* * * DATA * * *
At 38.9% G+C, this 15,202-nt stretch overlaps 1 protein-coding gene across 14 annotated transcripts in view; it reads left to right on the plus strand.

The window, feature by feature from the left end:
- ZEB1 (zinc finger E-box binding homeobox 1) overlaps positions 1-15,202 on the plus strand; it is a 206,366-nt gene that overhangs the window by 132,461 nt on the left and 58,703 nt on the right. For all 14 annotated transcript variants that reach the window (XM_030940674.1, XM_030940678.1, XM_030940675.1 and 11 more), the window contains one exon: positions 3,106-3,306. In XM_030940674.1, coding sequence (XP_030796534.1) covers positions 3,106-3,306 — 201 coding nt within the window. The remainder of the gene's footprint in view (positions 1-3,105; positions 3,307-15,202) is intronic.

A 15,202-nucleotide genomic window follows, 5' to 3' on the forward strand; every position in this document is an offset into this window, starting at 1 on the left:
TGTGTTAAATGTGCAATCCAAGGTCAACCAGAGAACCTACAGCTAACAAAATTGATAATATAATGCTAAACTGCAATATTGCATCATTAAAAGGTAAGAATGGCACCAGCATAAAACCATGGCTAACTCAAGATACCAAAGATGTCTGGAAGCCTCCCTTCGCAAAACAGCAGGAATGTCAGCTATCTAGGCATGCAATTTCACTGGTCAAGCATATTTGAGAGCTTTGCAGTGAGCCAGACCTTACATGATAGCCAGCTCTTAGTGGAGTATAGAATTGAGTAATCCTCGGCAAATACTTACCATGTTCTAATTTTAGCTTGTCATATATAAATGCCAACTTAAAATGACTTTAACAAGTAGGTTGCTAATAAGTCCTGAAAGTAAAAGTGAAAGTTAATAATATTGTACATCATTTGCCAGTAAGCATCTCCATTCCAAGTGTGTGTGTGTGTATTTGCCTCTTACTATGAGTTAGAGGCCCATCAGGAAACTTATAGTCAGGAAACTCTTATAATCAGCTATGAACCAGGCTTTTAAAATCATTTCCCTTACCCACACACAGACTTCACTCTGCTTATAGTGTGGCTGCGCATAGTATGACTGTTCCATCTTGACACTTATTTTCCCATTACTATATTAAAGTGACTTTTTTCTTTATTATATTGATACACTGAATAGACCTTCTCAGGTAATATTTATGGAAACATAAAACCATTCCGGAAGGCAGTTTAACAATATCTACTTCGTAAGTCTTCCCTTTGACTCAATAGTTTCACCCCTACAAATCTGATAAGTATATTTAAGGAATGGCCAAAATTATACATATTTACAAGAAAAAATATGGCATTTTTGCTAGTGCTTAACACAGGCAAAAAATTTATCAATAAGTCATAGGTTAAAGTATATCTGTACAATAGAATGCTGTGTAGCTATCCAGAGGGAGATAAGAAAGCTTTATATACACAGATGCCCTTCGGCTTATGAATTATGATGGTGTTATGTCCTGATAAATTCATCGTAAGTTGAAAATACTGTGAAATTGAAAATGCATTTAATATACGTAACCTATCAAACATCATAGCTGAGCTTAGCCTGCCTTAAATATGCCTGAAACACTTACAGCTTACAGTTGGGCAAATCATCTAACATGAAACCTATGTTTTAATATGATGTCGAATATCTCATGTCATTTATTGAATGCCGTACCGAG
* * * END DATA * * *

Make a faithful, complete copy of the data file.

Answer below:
At 38.9% G+C, this 15,202-nt stretch overlaps 1 protein-coding gene across 14 annotated transcripts in view; it reads left to right on the plus strand.

The window, feature by feature from the left end:
- ZEB1 (zinc finger E-box binding homeobox 1) overlaps positions 1-15,202 on the plus strand; it is a 206,366-nt gene that overhangs the window by 132,461 nt on the left and 58,703 nt on the right. For all 14 annotated transcript variants that reach the window (XM_030940674.1, XM_030940678.1, XM_030940675.1 and 11 more), the window contains one exon: positions 3,106-3,306. In XM_030940674.1, coding sequence (XP_030796534.1) covers positions 3,106-3,306 — 201 coding nt within the window. The remainder of the gene's footprint in view (positions 1-3,105; positions 3,307-15,202) is intronic.

A 15,202-nucleotide genomic window follows, 5' to 3' on the forward strand; every position in this document is an offset into this window, starting at 1 on the left:
TGTGTTAAATGTGCAATCCAAGGTCAACCAGAGAACCTACAGCTAACAAAATTGATAATATAATGCTAAACTGCAATATTGCATCATTAAAAGGTAAGAATGGCACCAGCATAAAACCATGGCTAACTCAAGATACCAAAGATGTCTGGAAGCCTCCCTTCGCAAAACAGCAGGAATGTCAGCTATCTAGGCATGCAATTTCACTGGTCAAGCATATTTGAGAGCTTTGCAGTGAGCCAGACCTTACATGATAGCCAGCTCTTAGTGGAGTATAGAATTGAGTAATCCTCGGCAAATACTTACCATGTTCTAATTTTAGCTTGTCATATATAAATGCCAACTTAAAATGACTTTAACAAGTAGGTTGCTAATAAGTCCTGAAAGTAAAAGTGAAAGTTAATAATATTGTACATCATTTGCCAGTAAGCATCTCCATTCCAAGTGTGTGTGTGTGTATTTGCCTCTTACTATGAGTTAGAGGCCCATCAGGAAACTTATAGTCAGGAAACTCTTATAATCAGCTATGAACCAGGCTTTTAAAATCATTTCCCTTACCCACACACAGACTTCACTCTGCTTATAGTGTGGCTGCGCATAGTATGACTGTTCCATCTTGACACTTATTTTCCCATTACTATATTAAAGTGACTTTTTTCTTTATTATATTGATACACTGAATAGACCTTCTCAGGTAATATTTATGGAAACATAAAACCATTCCGGAAGGCAGTTTAACAATATCTACTTCGTAAGTCTTCCCTTTGACTCAATAGTTTCACCCCTACAAATCTGATAAGTATATTTAAGGAATGGCCAAAATTATACATATTTACAAGAAAAAATATGGCATTTTTGCTAGTGCTTAACACAGGCAAAAAATTTATCAATAAGTCATAGGTTAAAGTATATCTGTACAATAGAATGCTGTGTAGCTATCCAGAGGGAGATAAGAAAGCTTTATATACACAGATGCCCTTCGGCTTATGAATTATGATGGTGTTATGTCCTGATAAATTCATCGTAAGTTGAAAATACTGTGAAATTGAAAATGCATTTAATATACGTAACCTATCAAACATCATAGCTGAGCTTAGCCTGCCTTAAATATGCCTGAAACACTTACAGCTTACAGTTGGGCAAATCATCTAACATGAAACCTATGTTTTAATATGATGTCGAATATCTCATGTCATTTATTGAATGCCGTACCGAG